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home : news : law enforcement March 5, 2021

12/28/2020 3:52:00 PM
Samuel Dunlap, Jr. Completes BLET
Gaston College-trained officer to work for Belmont Police
Samuel Dunlap, Jr. (Photo Courtesy Gaston College)
Samuel Dunlap, Jr. 

(Photo Courtesy Gaston College)

Lincoln Herald Staff

He’s certified to protect and serve.

He’s Samuel Lee Dunlap, Jr., and he’s a recent graduate of the BLET (or basic law-enforcement training) program at Gaston College. According to college spokeswoman Stephanie Michael Pickett, Dunlap, 42, completed and successfully passed his examination earlier this month. Now state-certified, he works as an officer for the Belmont Police Department.

Pickett continued that the college’s BLET program equips students with the essential skills needed for beginning a career as an officer at state, county and municipal levels.

And some of the program’s students choose to enter law-enforcement after having established other careers. Dunlap is one of them. He enrolled in the program in July, having already earned a bachelor’s degree in business management at Belmont Abbey College. Dunlap had worked for Planet Fitness since 2011. He moved to Alabama in March to become a regional manager for the fitness company.

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However, restrictions that governors placed upon businesses in the wake of the COVID-19 outbreak prevented the franchise owner from expanding in that area, and Dunlap’s position was eliminated. He and his wife returned to North Carolina in June.

“A friend encouraged me to consider a career in law-enforcement shortly after I moved back home,” said Dunlap. “Through my belief in prayer and faith, my wife and I discussed the idea and considered my previous experience. I have three years in the military, almost nine years of servant-leadership with Planet Fitness that included working as a general manager, my college degree, being a husband, stepfather, foster parent, a leader at my church and in the local Masonic Lodge and a mentor in the Gaston County Schools. All of that––and my passion to serve others––brought us to the onclusion that law-enforcement would be an ideal career change.”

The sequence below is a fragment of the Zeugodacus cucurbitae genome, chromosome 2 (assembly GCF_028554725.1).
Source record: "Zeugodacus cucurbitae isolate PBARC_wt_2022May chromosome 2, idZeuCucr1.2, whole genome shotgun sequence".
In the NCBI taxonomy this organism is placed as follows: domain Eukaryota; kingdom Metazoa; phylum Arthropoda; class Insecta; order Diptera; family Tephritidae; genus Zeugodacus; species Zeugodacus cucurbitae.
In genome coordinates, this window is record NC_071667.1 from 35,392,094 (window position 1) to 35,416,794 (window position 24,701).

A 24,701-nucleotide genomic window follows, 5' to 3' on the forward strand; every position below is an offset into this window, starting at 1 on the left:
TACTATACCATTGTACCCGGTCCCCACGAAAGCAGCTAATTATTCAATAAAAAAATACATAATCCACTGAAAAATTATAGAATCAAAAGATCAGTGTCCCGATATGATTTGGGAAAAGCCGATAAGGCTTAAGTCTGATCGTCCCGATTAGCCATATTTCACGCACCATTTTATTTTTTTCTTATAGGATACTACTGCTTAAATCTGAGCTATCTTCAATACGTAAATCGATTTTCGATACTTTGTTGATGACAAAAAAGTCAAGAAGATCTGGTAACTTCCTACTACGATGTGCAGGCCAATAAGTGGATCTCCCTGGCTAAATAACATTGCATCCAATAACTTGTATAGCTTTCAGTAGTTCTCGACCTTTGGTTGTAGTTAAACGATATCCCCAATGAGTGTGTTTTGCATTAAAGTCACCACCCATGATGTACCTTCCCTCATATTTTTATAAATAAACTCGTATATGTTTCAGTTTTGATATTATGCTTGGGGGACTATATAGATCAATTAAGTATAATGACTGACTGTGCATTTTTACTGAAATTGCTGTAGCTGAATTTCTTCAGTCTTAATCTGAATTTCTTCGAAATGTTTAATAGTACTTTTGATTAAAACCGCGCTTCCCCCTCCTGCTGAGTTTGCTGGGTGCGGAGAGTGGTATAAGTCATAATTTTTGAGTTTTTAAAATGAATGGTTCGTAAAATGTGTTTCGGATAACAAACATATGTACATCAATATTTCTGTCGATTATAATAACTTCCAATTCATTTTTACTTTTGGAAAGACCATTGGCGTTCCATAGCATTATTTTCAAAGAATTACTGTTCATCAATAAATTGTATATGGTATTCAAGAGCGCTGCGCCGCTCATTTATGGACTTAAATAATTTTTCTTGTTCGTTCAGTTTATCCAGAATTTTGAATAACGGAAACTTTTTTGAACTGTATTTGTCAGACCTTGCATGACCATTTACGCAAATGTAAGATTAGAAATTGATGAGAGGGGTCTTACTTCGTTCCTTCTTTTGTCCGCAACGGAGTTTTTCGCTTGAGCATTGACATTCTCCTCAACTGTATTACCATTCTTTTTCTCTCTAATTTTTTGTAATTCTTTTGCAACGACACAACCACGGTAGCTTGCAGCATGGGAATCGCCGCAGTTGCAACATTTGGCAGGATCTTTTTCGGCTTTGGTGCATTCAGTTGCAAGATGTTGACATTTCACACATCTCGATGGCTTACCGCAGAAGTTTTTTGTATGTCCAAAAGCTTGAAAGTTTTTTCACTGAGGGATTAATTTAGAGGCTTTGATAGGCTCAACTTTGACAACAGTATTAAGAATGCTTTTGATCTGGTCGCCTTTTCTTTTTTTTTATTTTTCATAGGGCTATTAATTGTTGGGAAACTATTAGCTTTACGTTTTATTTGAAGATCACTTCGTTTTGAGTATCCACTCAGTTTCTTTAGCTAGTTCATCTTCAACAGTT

Dennis Crosby, director of the Gaston College Criminal Justice Academy and the BLET program, acknowledged Dunlap’s age. The average age for a BLET student is 20.

But Crosby also cited Dunlap’s “maturity, life experiences and business background,” adding that they “are beneficial when seeking a career in law-enforcement. He also came prepared. He’s in excellent physical condition, and he always projects a positive attitude.”  

Crosby tells students that the program is part of the selection process for law-enforcement agencies. The program has about 60 to 70 instructors, and most of them are full-time law-enforcement officers, teaching part-time at Gaston College. Many of them are unofficial recruiters for their agencies, and they often make hiring recommendations based upon students’ performance in the BLET classes. Dunlap’s qualifications and suitability for a law-enforcement career made him an attractive candidate.

The Belmont Police Department sponsored Dunlap in his pursuit of this new direction. He was accepted into the Gaston College BLET program in July, and the Belmont Police Department hired him in September. Dunlap completed the program Nov. 30. Dec. 3, he took the North Carolina BLET State Exam and successfully passed.

“I look forward to a career of 20 to 25 years serving in law-enforcement,” he said, “with an opportunity to attend as much training as available, to earn the ranks of corporal, sergeant, and captain and to be an instructor in the N.C. Criminal Justice Academy and teach a BLET course at Gaston College.”

Dunlap’s family and friends are excited that he is embarking on this new career, and they are confident that he will do well. He is grateful for their support and for the education and encouragement he received at Gaston College.

“Director Dennis Crosby, assistant director Shane Caughey and facilitator Melanie Hoyle, along with first-class administration and my phenomenal classmates and instructors throughout the course, have made my experience with the BLET program nothing less than exceptional,” said Dunlap.

“Mr. Dunlap epitomizes what we look for in BLET candidates,” said Crosby. “He came into the program well prepared and gave 100 percent every day. He has a great public service attitude. There are numerous job opportunities for people interested in a career in law-enforcement these days. Mr. Dunlap is an example that you can get hired, even before the class is completed, if you work hard and have a great attitude. I think he will be very successful in his newly chosen field.”

The BLET program at Gaston College prepares students for challenging and rewarding careers in law-enforcement.

“If anyone is considering law-enforcement as a career in Gaston County, no matter your age,” said Dunlap, “don’t look any further than Gaston College to receive the best instruction, guidance and opportunity to succeed.”

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